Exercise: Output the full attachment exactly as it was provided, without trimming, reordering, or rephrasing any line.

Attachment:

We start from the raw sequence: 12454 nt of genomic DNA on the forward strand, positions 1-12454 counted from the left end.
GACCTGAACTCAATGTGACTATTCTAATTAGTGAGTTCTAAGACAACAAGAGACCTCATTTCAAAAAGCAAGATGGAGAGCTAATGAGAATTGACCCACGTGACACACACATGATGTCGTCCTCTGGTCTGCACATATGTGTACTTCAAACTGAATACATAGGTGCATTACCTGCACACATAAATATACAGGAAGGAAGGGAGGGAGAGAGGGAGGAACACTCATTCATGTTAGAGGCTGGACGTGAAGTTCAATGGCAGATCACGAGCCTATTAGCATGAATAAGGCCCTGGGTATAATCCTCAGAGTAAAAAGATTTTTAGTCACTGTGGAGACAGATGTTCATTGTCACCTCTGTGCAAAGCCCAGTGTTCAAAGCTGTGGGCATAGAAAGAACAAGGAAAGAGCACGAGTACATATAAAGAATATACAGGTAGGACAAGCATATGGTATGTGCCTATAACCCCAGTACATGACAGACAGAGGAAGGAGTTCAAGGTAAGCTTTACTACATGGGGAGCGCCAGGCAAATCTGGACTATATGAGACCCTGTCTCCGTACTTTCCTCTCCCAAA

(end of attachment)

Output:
We start from the raw sequence: 12454 nt of genomic DNA on the forward strand, positions 1-12454 counted from the left end.
GACCTGAACTCAATGTGACTATTCTAATTAGTGAGTTCTAAGACAACAAGAGACCTCATTTCAAAAAGCAAGATGGAGAGCTAATGAGAATTGACCCACGTGACACACACATGATGTCGTCCTCTGGTCTGCACATATGTGTACTTCAAACTGAATACATAGGTGCATTACCTGCACACATAAATATACAGGAAGGAAGGGAGGGAGAGAGGGAGGAACACTCATTCATGTTAGAGGCTGGACGTGAAGTTCAATGGCAGATCACGAGCCTATTAGCATGAATAAGGCCCTGGGTATAATCCTCAGAGTAAAAAGATTTTTAGTCACTGTGGAGACAGATGTTCATTGTCACCTCTGTGCAAAGCCCAGTGTTCAAAGCTGTGGGCATAGAAAGAACAAGGAAAGAGCACGAGTACATATAAAGAATATACAGGTAGGACAAGCATATGGTATGTGCCTATAACCCCAGTACATGACAGACAGAGGAAGGAGTTCAAGGTAAGCTTTACTACATGGGGAGCGCCAGGCAAATCTGGACTATATGAGACCCTGTCTCCGTACTTTCCTCTCCCAAA